Palliative Care

PV QA 3 - Poster Viewing Q&A 3

TU_32_3052 - Prospective dosimetric evaluation of three radiation delivery techniques for spinal metastases and dosimetric predictors of gastrointestinal toxicity

Tuesday, October 23
1:00 PM - 2:30 PM
Location: Innovation Hub, Exhibit Hall 3

Prospective dosimetric evaluation of three radiation delivery techniques for spinal metastases and dosimetric predictors of gastrointestinal toxicity
S. Skamene1, D. Shi2, M. S. Krishnan3, R. Shiloh3, L. Warren3, J. Brown3, D. Apkon3, K. Roper3, Y. H. Chen2,4, T. A. Balboni3, and L. M. Hertan5; 1McGill University Health Centre, Montreal, QC, Canada, 2Harvard Medical School, Boston, MA, 3Brigham and Women's Hospital/Dana-Farber Cancer Institute, Boston, MA, 4Dana-Farber Cancer Institute, Boston, MA, 5Beth Israel Deaconess Medical Center, Boston, MA

Purpose/Objective(s): Radiation therapy (RT) is standard in the management of spine metastases. Techniques have evolved from AP-PA beams to more conformal techniques with the aim of reducing dose to organs at risk (OAR) and toxicities. However, it is unclear if more conformal planning techniques result in a clinically significant reduction in gastrointestinal (GI) toxicities. The aims of this study are to compare RT dosimetric parameters across three modalities of delivery [AP-PA, 3D conformal (3DCRT), and SBRT] and to identify dosimetric predictors of GI toxicities. Materials/Methods: From 12/2016-4/2017, patients undergoing RT for metastatic spinal tumors were enrolled in this prospective cohort study. RT technique (AP-PA, 3DCRT, SBRT) was determined prior to enrollment. GI OARs (esophagus, stomach, and bowel bag) were delineated on the planning CT scan using established RTOG guidelines. Mean dose, max dose, V5, V10, V15, V20, V25, V30, D5cc, D2cc, D1cc, and D0.035cc were recorded from dose-volume histogram data; field length was also recorded. Patient-reported GI symptoms were assessed by the validated MD Anderson Symptom Inventory (MDASI) 1 week after RT start, at RT completion, 1 and 4 weeks post-RT. The Kruskal-Wallis test assessed differences in OAR dosimetric parameters by treatment technique. Spearman correlations assessed relationships of dosimetric parameters to GI toxicities. Results: In total, 68 patients enrolled; the esophagus received RT in 28. Significant reductions in esophageal mean dose and V20 were noted for SBRT compared to AP-PA and 3DCRT. Mean esophageal dose correlated significantly with max change in dysphagia [r=0.41 (p=0.03)], odynophagia [0.60 (0.0007)], and GERD [0.46 (0.01)]. The stomach received RT in 26 patients and significant differences were seen in nearly all dose parameters comparing APPA, 3DCRT, and SBRT. Max change in GERD correlated with stomach D0.035cc [0.43 (0.03)]. 48 patients received RT to the bowel; when comparing RT techniques, significant differences in all dose parameters were found except mean dose and V5%. Significant correlations were noted between mean bowel dose and max change in vomiting [0.33 (0.02)] and diarrhea [0.29 (0.05)]. Conclusion: Significant differences were noted in the dose to GI OARs when comparing treatment techniques (AP-PA, 3DCRT, and SBRT). Mean organ dose and maximal point dose were most predictive of GI toxicities.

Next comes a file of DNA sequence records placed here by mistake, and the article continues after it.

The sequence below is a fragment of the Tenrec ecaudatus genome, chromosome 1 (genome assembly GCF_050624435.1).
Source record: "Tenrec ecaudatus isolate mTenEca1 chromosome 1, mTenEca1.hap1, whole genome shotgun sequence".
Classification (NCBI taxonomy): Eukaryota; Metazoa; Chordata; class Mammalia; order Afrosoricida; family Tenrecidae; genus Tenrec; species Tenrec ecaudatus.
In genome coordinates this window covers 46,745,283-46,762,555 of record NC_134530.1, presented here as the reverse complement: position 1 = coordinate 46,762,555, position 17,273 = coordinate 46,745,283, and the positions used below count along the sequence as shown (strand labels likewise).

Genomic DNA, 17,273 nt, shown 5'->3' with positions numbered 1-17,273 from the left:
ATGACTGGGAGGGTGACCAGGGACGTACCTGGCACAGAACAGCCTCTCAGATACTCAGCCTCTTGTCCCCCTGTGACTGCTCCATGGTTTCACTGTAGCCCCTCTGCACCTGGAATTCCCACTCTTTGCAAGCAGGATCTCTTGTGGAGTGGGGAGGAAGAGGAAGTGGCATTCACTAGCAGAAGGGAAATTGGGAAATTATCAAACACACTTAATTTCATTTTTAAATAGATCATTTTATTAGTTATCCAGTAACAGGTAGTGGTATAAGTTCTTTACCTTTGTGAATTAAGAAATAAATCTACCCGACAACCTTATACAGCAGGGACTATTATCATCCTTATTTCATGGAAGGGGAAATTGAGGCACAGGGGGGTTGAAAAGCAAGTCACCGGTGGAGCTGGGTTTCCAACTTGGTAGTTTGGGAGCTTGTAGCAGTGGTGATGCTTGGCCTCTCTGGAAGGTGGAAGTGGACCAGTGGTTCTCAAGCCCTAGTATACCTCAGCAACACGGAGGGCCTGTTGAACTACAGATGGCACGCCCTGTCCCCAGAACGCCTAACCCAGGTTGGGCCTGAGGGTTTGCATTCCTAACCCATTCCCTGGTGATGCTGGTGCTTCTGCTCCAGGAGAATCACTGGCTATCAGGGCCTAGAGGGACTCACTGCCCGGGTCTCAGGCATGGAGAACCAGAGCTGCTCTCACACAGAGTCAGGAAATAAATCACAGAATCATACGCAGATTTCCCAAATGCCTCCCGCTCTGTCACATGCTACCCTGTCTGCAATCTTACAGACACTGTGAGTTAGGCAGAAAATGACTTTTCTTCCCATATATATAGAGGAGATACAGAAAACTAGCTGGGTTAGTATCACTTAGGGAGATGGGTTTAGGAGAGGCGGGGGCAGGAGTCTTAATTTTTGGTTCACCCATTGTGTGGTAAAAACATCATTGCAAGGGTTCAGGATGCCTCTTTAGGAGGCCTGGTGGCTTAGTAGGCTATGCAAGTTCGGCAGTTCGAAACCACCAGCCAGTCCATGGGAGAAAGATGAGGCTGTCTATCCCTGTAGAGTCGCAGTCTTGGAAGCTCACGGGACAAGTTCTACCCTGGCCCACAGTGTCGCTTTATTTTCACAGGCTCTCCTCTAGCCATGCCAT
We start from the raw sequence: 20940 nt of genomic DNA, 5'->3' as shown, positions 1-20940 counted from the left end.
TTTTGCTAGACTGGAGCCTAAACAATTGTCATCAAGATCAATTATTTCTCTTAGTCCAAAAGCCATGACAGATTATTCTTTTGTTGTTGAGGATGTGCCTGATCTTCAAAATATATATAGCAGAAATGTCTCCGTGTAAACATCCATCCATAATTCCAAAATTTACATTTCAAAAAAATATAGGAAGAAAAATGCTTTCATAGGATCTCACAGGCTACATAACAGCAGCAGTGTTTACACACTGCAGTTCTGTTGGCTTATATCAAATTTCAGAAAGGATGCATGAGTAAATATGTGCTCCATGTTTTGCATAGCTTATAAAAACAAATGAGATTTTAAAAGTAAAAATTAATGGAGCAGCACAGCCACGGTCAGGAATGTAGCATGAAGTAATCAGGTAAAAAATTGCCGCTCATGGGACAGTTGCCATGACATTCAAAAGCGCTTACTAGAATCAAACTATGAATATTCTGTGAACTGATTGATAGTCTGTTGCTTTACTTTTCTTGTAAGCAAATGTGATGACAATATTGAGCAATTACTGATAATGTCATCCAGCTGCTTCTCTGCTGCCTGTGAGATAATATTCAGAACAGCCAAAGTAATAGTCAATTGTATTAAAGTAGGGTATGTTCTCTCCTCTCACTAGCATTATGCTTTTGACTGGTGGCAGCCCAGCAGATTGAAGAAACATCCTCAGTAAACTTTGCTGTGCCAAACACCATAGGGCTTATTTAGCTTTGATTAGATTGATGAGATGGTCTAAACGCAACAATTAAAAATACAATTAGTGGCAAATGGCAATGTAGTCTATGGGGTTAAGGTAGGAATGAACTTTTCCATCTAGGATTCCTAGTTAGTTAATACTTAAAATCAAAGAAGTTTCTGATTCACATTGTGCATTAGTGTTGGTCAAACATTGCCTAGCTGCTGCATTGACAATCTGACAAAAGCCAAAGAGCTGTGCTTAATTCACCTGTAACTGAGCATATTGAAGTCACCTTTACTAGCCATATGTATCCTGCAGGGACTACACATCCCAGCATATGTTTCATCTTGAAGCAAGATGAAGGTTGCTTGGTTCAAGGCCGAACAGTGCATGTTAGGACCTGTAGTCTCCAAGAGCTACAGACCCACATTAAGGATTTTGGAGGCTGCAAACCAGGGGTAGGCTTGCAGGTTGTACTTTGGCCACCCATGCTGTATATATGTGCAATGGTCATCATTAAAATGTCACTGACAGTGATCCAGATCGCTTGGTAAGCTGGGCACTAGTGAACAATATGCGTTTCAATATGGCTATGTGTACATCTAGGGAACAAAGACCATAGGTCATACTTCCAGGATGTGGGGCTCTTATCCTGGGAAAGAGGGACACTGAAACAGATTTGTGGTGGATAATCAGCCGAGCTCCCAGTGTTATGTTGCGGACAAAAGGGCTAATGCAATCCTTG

Author Disclosure: S. Skamene: None. D. Shi: None. M.S. Krishnan: None. R. Shiloh: None. J. Brown: None. Y. Chen: Employee; Constellation Pharmaceuticals. T.A. Balboni: Employee; Dana-Farber Cancer Institute. Research Grant; Templeton Foundation. Steering Committee Member; ASCO Palliative Care Steering Committee Member. L.M. Hertan: Employee; Brigham and Womens Hopsital.

Send Email for Sonia Skamene


Assets

TU_32_3052 - Prospective dosimetric evaluation of three radiation delivery techniques for spinal metastases and dosimetric predictors of gastrointestinal toxicity



Attendees who have favorited this

Please enter your access key

The asset you are trying to access is locked. Please enter your access key to unlock.

Send Email for Prospective dosimetric evaluation of three radiation delivery techniques for spinal metastases and dosimetric predictors of gastrointestinal toxicity